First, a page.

Books. Books. Books. BOOKS ARE SO IMPORTANT. OMG. I CANT STATE THIS ENOUGH. But seriously. Books are such a powerful tool that people really dont care enough about in todays society, since its all about technology and the internet today. But honestly, we wouldn’t be where we are today, if it weren’t for getting started somewhere with BOOKS! Honestly, a student can do anything and everything they want if: 1.) they are determined and chances are they will succeed like 23578947584 times more if they appreciate and read BOOKS. And just like Meier said, its all about starting from a young age because its such an easy thing to get into, and it would benefit students enormously in the long run. I will conclude with a quote from Meier, which gave me hope for Michael, and all other students that may not enjoy reading right now:

“It is true, of course, that preschool or kindergarten hardly constitutes children’s last opportunity to fall in love with books. I’m thankful that it is possible for this experience to occur at any point in one’s life. Yet no one could argue with the fact that the earlier this experience occurs — the sooner children forge a deep and authentic connection to books — the likelier it is that they will be successful in school. There is no more essential task for teachers in preschool and kindergarten classrooms than to help make books meaningful in children’s lives.”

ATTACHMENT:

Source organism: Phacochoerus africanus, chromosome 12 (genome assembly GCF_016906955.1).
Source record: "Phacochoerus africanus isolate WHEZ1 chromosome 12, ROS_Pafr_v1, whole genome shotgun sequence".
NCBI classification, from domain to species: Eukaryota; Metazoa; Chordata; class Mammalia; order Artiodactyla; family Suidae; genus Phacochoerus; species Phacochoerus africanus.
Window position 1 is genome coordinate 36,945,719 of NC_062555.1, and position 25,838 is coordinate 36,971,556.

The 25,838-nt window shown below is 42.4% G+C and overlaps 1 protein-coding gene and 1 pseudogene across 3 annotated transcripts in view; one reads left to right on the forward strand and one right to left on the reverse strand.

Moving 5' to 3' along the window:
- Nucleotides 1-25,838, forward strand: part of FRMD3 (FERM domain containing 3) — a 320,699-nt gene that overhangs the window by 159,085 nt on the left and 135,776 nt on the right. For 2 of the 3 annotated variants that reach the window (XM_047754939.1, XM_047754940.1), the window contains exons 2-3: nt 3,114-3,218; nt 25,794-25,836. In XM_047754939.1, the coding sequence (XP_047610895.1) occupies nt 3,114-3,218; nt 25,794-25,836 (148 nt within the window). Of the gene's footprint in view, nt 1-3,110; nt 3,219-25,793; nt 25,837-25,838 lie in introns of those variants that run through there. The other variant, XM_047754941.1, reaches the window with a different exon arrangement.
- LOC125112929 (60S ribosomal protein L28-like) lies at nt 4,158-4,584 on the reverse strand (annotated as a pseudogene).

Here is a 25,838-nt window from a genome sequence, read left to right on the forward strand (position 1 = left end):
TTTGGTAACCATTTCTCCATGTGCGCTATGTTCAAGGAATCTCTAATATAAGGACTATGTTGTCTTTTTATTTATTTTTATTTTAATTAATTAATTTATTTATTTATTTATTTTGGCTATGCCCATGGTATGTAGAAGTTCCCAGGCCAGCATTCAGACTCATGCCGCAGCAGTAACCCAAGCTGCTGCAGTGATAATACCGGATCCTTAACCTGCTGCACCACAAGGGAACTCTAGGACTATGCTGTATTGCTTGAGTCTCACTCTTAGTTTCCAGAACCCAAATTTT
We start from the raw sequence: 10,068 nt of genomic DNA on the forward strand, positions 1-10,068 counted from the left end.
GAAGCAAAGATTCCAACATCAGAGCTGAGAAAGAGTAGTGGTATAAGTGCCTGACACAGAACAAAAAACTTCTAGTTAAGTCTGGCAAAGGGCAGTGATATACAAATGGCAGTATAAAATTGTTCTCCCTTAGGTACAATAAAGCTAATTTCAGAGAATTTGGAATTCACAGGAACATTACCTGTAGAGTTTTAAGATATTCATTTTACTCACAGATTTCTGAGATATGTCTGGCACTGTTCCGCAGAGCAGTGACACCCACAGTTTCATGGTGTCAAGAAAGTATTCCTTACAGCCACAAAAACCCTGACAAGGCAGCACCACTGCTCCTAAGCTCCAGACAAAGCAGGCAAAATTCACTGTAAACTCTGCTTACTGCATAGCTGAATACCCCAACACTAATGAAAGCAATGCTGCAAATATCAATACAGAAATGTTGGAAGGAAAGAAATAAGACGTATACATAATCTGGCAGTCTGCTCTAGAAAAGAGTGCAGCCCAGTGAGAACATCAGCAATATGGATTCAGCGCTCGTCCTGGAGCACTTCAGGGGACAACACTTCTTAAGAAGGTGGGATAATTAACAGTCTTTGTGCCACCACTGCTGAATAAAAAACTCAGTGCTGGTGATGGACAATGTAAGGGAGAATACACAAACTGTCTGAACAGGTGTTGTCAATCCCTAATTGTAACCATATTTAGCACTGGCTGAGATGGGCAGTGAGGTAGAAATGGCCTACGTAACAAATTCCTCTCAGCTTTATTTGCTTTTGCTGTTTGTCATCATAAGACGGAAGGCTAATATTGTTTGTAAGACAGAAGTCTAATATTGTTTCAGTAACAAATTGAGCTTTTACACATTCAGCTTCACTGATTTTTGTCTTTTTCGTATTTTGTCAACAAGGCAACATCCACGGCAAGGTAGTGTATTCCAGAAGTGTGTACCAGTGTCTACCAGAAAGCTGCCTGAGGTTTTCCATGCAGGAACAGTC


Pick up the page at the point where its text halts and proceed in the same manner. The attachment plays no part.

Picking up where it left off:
Something to think about:

Are “simple questions” helping us or harming us? Meier referred to them as “silly questions,” after all. Why would any professor want to pose a silly question? Wouldn’t it be better if we have were posed with complex question to think and ponder on rather than simple one? Besides, this isn’t a single world we inhabit today. It’s pretty damn complex if you ask me.

 

Link:

We Aren’t Here to Learn What We Already Know

 

-Mary M.

 

p.s. thats me and Michael in the featured picture.

 

okay pce out

 

 

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7 thoughts on ““Why can’t she remember that?” The importance of storybook reading in multilingual, multicultural classrooms by Terry Meier

  1. I like what you said about the “known answer” questions that they still ask in college. Sometimes when we are talking to Scarlet (she is 9) we ask her a lot of known answer questions, and she does answer in a way that suggests “Why can’t she remember that”. And yes books are VERY VERY VERY important lol. I brought Scarlet to the library at a very young age, and she loves books. I have noticed that she does like books that relate to her and her hobbies. I think once I was puzzled at why she had a particular book (it was more of a boys book if that’s ok to say) and she said that the whole class liked it at story time and it was part of a series (like Meier talked about with the Jamaica series). I like Dr. Suess in the classroom personally. The world of Dr. Suess paints a diverse world with made up words and characters that really captivates kids because they all can relate to Dr. Suess.

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  2. For one reason or another, I always end up reading, enjoying, and commenting on your blog-posts. This one is just like all the others—you brought up some valid points and I really love how you connected it back to college and then of course, your story about Michael. Overall, great job!

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  3. This was an awesome article to read and I loved that you personalized it so much by relating it to your nephew because it made it easier for me to read as well. Your enthusiasm towards your blog made the readers enthusiastic while reading it because you were so interested. Very gripping!